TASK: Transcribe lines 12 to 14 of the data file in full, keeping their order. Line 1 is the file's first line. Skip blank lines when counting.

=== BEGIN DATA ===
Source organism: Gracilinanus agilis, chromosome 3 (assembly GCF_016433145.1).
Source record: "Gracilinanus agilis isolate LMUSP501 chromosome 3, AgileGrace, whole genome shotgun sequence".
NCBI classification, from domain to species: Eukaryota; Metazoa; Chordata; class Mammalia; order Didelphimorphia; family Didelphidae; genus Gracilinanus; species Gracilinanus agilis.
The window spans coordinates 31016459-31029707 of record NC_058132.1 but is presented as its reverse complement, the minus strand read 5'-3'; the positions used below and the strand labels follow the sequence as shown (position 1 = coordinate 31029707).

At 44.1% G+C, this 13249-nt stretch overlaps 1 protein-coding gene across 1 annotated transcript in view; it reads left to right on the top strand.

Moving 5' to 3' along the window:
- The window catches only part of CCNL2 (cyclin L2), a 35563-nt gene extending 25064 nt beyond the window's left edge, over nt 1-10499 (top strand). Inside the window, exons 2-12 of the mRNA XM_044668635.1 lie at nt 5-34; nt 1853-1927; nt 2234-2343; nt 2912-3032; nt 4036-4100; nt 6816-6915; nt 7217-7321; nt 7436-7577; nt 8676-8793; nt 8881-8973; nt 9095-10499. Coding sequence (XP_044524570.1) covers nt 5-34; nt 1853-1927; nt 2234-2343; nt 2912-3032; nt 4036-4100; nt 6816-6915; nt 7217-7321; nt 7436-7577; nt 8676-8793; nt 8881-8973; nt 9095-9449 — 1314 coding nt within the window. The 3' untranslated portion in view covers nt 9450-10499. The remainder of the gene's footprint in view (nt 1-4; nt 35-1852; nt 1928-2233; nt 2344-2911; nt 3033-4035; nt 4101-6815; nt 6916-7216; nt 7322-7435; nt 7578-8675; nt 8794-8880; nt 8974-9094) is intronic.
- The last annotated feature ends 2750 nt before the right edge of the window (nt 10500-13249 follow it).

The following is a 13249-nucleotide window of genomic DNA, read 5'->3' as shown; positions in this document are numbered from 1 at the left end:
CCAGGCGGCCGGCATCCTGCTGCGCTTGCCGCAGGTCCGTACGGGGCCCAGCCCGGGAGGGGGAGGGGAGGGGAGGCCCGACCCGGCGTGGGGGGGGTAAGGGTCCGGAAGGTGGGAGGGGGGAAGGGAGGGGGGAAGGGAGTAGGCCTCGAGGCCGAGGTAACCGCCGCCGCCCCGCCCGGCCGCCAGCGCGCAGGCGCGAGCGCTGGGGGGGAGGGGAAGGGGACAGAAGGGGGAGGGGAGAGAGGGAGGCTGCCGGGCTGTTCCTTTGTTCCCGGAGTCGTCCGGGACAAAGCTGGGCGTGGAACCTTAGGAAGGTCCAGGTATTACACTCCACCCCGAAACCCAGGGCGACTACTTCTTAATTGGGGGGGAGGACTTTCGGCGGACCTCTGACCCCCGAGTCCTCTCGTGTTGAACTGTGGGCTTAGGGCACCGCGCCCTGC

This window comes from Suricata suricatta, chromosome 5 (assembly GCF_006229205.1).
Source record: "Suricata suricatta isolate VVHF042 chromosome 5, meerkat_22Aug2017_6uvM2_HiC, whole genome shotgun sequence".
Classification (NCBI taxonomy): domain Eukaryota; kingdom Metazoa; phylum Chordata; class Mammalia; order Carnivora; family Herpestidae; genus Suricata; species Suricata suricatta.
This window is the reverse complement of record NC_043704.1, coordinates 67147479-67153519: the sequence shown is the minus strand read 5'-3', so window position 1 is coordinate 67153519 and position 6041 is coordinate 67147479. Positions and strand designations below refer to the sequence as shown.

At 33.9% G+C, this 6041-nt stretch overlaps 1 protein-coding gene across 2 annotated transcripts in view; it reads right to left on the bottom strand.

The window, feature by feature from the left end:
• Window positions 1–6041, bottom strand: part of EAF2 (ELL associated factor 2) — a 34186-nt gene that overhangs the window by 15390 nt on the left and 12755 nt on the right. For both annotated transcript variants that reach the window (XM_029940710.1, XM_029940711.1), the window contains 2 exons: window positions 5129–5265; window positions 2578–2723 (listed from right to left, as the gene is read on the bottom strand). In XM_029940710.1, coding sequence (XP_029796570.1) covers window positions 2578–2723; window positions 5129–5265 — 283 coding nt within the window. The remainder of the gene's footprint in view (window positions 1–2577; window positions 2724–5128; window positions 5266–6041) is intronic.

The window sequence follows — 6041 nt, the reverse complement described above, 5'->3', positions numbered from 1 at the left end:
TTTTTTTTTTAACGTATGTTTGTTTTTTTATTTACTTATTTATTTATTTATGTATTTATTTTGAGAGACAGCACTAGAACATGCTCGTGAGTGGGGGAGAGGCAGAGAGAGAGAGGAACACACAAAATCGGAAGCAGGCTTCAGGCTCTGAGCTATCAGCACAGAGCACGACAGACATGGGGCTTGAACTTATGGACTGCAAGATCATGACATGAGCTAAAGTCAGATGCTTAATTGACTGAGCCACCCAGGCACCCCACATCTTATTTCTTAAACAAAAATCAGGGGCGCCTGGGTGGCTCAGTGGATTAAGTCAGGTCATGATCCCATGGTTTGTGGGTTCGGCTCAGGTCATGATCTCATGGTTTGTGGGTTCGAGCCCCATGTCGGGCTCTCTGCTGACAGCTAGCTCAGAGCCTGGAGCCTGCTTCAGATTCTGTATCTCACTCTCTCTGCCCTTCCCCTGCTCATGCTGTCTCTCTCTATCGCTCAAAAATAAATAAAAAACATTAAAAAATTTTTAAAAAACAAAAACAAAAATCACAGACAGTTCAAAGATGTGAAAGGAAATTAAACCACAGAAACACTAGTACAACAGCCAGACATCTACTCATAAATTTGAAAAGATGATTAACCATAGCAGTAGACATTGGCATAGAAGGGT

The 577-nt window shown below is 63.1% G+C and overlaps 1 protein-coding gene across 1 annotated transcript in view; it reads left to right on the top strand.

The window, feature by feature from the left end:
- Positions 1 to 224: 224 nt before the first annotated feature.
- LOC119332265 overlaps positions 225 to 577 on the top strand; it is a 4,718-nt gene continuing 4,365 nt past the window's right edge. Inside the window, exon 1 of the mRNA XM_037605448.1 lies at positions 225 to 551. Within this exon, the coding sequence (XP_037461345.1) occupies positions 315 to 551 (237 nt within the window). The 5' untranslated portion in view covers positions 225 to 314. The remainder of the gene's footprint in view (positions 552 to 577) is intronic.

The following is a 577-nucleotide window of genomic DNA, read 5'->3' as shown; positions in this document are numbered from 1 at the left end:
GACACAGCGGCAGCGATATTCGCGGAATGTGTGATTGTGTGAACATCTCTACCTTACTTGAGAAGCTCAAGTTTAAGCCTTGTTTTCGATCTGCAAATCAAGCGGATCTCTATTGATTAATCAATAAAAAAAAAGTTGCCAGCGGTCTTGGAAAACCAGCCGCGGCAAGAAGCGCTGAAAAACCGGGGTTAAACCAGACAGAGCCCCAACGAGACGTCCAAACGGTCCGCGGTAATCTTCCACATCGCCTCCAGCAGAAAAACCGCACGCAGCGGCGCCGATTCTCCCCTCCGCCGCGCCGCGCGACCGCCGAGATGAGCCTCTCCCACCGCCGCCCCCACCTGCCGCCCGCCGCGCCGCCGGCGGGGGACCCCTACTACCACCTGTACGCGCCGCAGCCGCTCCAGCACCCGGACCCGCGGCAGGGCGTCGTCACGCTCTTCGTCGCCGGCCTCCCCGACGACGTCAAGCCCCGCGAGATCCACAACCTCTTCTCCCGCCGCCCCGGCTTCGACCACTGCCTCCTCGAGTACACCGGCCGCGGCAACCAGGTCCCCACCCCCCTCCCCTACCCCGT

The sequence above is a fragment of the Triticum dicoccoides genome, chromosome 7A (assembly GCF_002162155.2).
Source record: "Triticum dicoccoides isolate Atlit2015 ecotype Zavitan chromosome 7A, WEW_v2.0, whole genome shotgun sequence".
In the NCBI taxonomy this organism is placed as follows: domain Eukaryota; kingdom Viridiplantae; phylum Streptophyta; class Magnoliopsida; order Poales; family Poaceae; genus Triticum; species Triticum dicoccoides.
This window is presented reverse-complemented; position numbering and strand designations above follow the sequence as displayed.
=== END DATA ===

Source record: "Suricata suricatta isolate VVHF042 chromosome 5, meerkat_22Aug2017_6uvM2_HiC, whole genome shotgun sequence".
Classification (NCBI taxonomy): domain Eukaryota; kingdom Metazoa; phylum Chordata; class Mammalia; order Carnivora; family Herpestidae; genus Suricata; species Suricata suricatta.
This window is the reverse complement of record NC_043704.1, coordinates 67147479-67153519: the sequence shown is the minus strand read 5'-3', so window position 1 is coordinate 67153519 and position 6041 is coordinate 67147479. Positions and strand designations below refer to the sequence as shown.